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Photoaged skin exhibits signs of inflammation, DNA damage and changes in morphology that are visible at the macroscopic and microscopic levels. Photoaging also affects the extracellular matrix (ECM) including hyaluronan (HA), the main polysaccharide component thereof. HA is a structurally simple but biologically complex molecule that serves as a water-retaining component and provides both a scaffold for a number of the proteins of the ECM and the ligand for cellular receptors. The study provides an overview of the literature concerning the changes in HA amount, size and metabolism, and the potential role of HA in photoaging. We also suggest novel HA contributions to photoaging based on our knowledge of the role of HA in other pathological processes, including the senescence and inflammation-triggered ECM reorganization. Moreover, we discuss potential direct or indirect intervention to mitigate photoaging that targets the hyaluronan metabolism, as well as supplementation. © 2021 John Wiley & Sons A/S. Published by John Wiley & Sons Ltd.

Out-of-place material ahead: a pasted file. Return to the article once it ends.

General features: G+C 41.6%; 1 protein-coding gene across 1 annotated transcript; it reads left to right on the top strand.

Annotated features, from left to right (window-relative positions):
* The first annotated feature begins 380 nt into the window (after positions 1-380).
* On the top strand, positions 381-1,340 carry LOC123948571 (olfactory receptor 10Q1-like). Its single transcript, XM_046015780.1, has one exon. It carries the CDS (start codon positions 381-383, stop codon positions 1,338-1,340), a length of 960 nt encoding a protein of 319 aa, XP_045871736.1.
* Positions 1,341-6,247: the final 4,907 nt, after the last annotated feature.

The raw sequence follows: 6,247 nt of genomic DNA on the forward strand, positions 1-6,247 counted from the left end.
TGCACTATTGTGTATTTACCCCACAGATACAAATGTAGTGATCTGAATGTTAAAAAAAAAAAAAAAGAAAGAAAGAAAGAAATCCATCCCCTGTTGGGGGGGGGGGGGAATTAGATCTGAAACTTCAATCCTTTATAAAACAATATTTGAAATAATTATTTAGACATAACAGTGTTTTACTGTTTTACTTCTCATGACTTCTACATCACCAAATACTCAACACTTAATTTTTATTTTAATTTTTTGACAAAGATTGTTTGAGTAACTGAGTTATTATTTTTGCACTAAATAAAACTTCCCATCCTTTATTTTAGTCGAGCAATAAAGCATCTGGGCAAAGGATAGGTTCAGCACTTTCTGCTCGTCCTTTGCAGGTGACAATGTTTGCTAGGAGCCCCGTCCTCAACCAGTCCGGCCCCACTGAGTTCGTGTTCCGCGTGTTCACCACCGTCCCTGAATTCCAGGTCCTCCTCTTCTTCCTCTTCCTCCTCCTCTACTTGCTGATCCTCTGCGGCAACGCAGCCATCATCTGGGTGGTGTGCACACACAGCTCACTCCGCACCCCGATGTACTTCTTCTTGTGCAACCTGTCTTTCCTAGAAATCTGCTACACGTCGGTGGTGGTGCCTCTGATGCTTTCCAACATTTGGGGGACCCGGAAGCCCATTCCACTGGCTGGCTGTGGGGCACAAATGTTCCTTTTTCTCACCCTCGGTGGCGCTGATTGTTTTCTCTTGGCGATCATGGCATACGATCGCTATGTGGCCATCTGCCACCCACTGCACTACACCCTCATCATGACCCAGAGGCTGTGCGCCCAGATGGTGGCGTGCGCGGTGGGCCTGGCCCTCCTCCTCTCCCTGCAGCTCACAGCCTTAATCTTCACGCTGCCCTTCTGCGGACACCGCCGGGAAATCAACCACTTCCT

Romana Šínová, Vojtěch Pavlík, Martin Ondrej, Vladimír Velebný, Kristina Nešporová. Hyaluronan: A key player or just a bystander in skin photoaging? Experimental dermatology. 2022 Apr;31(4):442-458

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PMID: 34726319

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